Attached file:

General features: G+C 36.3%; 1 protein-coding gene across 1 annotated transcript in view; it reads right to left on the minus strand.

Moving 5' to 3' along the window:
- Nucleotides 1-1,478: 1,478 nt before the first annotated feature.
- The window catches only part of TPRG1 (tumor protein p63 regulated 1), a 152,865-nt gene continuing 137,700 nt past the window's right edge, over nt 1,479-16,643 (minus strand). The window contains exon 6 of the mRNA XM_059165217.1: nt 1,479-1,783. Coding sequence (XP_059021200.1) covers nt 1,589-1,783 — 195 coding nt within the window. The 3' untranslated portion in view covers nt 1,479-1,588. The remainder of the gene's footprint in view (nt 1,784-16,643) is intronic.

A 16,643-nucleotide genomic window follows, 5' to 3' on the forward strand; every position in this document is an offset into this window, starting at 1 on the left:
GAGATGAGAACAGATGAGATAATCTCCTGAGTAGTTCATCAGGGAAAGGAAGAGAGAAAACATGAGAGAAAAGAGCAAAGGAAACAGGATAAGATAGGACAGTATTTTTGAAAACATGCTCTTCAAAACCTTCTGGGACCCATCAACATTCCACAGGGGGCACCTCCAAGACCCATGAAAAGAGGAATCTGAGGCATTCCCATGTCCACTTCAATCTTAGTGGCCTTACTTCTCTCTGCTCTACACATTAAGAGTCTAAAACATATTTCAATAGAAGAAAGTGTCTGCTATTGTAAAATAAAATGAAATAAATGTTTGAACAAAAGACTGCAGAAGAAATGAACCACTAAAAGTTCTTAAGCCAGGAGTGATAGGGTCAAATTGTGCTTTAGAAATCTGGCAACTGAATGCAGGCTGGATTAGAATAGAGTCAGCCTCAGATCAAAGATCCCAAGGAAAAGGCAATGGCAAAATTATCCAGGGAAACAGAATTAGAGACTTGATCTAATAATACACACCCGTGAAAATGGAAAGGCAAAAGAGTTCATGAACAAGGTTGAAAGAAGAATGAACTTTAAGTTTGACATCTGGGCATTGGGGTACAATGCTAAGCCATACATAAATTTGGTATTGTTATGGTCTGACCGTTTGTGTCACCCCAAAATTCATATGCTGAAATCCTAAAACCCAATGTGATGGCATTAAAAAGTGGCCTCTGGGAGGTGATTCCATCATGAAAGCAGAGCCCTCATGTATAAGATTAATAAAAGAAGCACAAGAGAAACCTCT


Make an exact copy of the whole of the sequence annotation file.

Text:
General features: G+C 36.3%; 1 protein-coding gene across 1 annotated transcript in view; it reads right to left on the minus strand.

Moving 5' to 3' along the window:
- Nucleotides 1-1,478: 1,478 nt before the first annotated feature.
- The window catches only part of TPRG1 (tumor protein p63 regulated 1), a 152,865-nt gene continuing 137,700 nt past the window's right edge, over nt 1,479-16,643 (minus strand). The window contains exon 6 of the mRNA XM_059165217.1: nt 1,479-1,783. Coding sequence (XP_059021200.1) covers nt 1,589-1,783 — 195 coding nt within the window. The 3' untranslated portion in view covers nt 1,479-1,588. The remainder of the gene's footprint in view (nt 1,784-16,643) is intronic.

A 16,643-nucleotide genomic window follows, 5' to 3' on the forward strand; every position in this document is an offset into this window, starting at 1 on the left:
GAGATGAGAACAGATGAGATAATCTCCTGAGTAGTTCATCAGGGAAAGGAAGAGAGAAAACATGAGAGAAAAGAGCAAAGGAAACAGGATAAGATAGGACAGTATTTTTGAAAACATGCTCTTCAAAACCTTCTGGGACCCATCAACATTCCACAGGGGGCACCTCCAAGACCCATGAAAAGAGGAATCTGAGGCATTCCCATGTCCACTTCAATCTTAGTGGCCTTACTTCTCTCTGCTCTACACATTAAGAGTCTAAAACATATTTCAATAGAAGAAAGTGTCTGCTATTGTAAAATAAAATGAAATAAATGTTTGAACAAAAGACTGCAGAAGAAATGAACCACTAAAAGTTCTTAAGCCAGGAGTGATAGGGTCAAATTGTGCTTTAGAAATCTGGCAACTGAATGCAGGCTGGATTAGAATAGAGTCAGCCTCAGATCAAAGATCCCAAGGAAAAGGCAATGGCAAAATTATCCAGGGAAACAGAATTAGAGACTTGATCTAATAATACACACCCGTGAAAATGGAAAGGCAAAAGAGTTCATGAACAAGGTTGAAAGAAGAATGAACTTTAAGTTTGACATCTGGGCATTGGGGTACAATGCTAAGCCATACATAAATTTGGTATTGTTATGGTCTGACCGTTTGTGTCACCCCAAAATTCATATGCTGAAATCCTAAAACCCAATGTGATGGCATTAAAAAGTGGCCTCTGGGAGGTGATTCCATCATGAAAGCAGAGCCCTCATGTATAAGATTAATAAAAGAAGCACAAGAGAAACCTCT